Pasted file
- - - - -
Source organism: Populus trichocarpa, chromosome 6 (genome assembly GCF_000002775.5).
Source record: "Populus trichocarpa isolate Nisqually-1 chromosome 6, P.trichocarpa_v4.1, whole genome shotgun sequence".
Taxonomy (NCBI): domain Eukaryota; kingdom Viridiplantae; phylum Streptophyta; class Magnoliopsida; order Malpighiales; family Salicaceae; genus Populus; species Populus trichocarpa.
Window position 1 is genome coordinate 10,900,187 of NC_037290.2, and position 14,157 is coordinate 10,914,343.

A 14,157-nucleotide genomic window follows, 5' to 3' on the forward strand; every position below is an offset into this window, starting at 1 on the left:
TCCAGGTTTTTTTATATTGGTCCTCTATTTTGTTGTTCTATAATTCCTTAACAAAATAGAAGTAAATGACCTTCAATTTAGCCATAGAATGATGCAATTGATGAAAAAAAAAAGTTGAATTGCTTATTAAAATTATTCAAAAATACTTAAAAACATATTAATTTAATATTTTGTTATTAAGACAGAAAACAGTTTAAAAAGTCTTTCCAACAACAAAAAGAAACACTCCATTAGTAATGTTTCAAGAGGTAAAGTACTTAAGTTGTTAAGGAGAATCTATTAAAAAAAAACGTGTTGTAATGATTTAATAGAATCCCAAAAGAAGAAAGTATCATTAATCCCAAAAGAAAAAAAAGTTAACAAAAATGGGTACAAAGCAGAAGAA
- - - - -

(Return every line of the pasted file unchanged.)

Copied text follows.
Source organism: Populus trichocarpa, chromosome 6 (genome assembly GCF_000002775.5).
Source record: "Populus trichocarpa isolate Nisqually-1 chromosome 6, P.trichocarpa_v4.1, whole genome shotgun sequence".
Taxonomy (NCBI): domain Eukaryota; kingdom Viridiplantae; phylum Streptophyta; class Magnoliopsida; order Malpighiales; family Salicaceae; genus Populus; species Populus trichocarpa.
Window position 1 is genome coordinate 10,900,187 of NC_037290.2, and position 14,157 is coordinate 10,914,343.

A 14,157-nucleotide genomic window follows, 5' to 3' on the forward strand; every position below is an offset into this window, starting at 1 on the left:
TCCAGGTTTTTTTATATTGGTCCTCTATTTTGTTGTTCTATAATTCCTTAACAAAATAGAAGTAAATGACCTTCAATTTAGCCATAGAATGATGCAATTGATGAAAAAAAAAAGTTGAATTGCTTATTAAAATTATTCAAAAATACTTAAAAACATATTAATTTAATATTTTGTTATTAAGACAGAAAACAGTTTAAAAAGTCTTTCCAACAACAAAAAGAAACACTCCATTAGTAATGTTTCAAGAGGTAAAGTACTTAAGTTGTTAAGGAGAATCTATTAAAAAAAAACGTGTTGTAATGATTTAATAGAATCCCAAAAGAAGAAAGTATCATTAATCCCAAAAGAAAAAAAAGTTAACAAAAATGGGTACAAAGCAGAAGAA